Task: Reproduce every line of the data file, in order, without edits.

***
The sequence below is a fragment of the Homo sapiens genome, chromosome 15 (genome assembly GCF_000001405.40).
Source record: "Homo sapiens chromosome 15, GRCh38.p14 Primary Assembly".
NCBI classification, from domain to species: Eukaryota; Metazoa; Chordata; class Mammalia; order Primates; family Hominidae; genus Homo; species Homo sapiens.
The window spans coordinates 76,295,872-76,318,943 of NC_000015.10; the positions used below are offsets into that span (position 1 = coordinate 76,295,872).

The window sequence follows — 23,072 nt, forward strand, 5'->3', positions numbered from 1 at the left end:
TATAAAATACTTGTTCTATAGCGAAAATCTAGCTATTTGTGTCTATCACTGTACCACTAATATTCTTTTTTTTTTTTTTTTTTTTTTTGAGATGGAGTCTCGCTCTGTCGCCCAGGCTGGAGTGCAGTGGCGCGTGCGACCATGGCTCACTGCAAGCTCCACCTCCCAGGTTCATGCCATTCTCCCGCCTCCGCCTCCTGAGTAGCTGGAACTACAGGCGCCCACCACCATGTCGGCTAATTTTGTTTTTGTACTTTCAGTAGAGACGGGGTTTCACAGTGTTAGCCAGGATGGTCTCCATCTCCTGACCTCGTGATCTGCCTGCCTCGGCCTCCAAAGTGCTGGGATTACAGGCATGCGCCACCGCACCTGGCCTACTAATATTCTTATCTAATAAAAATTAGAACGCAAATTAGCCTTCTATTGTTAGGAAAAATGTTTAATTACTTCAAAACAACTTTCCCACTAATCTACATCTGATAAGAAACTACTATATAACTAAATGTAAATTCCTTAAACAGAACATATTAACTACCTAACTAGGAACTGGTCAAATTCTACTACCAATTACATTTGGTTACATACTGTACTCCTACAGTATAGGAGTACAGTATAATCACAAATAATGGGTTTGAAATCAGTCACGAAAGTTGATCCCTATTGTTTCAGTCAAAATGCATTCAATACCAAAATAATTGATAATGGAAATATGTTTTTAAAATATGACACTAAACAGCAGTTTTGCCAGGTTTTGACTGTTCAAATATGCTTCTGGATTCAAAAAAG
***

The sequence below is a fragment of the Homo sapiens genome, chromosome 15 (genome assembly GCF_000001405.40).
Source record: "Homo sapiens chromosome 15, GRCh38.p14 Primary Assembly".
NCBI classification, from domain to species: Eukaryota; Metazoa; Chordata; class Mammalia; order Primates; family Hominidae; genus Homo; species Homo sapiens.
The window spans coordinates 76,295,872-76,318,943 of NC_000015.10; the positions used below are offsets into that span (position 1 = coordinate 76,295,872).

The window sequence follows — 23,072 nt, forward strand, 5'->3', positions numbered from 1 at the left end:
TATAAAATACTTGTTCTATAGCGAAAATCTAGCTATTTGTGTCTATCACTGTACCACTAATATTCTTTTTTTTTTTTTTTTTTTTTTTGAGATGGAGTCTCGCTCTGTCGCCCAGGCTGGAGTGCAGTGGCGCGTGCGACCATGGCTCACTGCAAGCTCCACCTCCCAGGTTCATGCCATTCTCCCGCCTCCGCCTCCTGAGTAGCTGGAACTACAGGCGCCCACCACCATGTCGGCTAATTTTGTTTTTGTACTTTCAGTAGAGACGGGGTTTCACAGTGTTAGCCAGGATGGTCTCCATCTCCTGACCTCGTGATCTGCCTGCCTCGGCCTCCAAAGTGCTGGGATTACAGGCATGCGCCACCGCACCTGGCCTACTAATATTCTTATCTAATAAAAATTAGAACGCAAATTAGCCTTCTATTGTTAGGAAAAATGTTTAATTACTTCAAAACAACTTTCCCACTAATCTACATCTGATAAGAAACTACTATATAACTAAATGTAAATTCCTTAAACAGAACATATTAACTACCTAACTAGGAACTGGTCAAATTCTACTACCAATTACATTTGGTTACATACTGTACTCCTACAGTATAGGAGTACAGTATAATCACAAATAATGGGTTTGAAATCAGTCACGAAAGTTGATCCCTATTGTTTCAGTCAAAATGCATTCAATACCAAAATAATTGATAATGGAAATATGTTTTTAAAATATGACACTAAACAGCAGTTTTGCCAGGTTTTGACTGTTCAAATATGCTTCTGGATTCAAAAAAG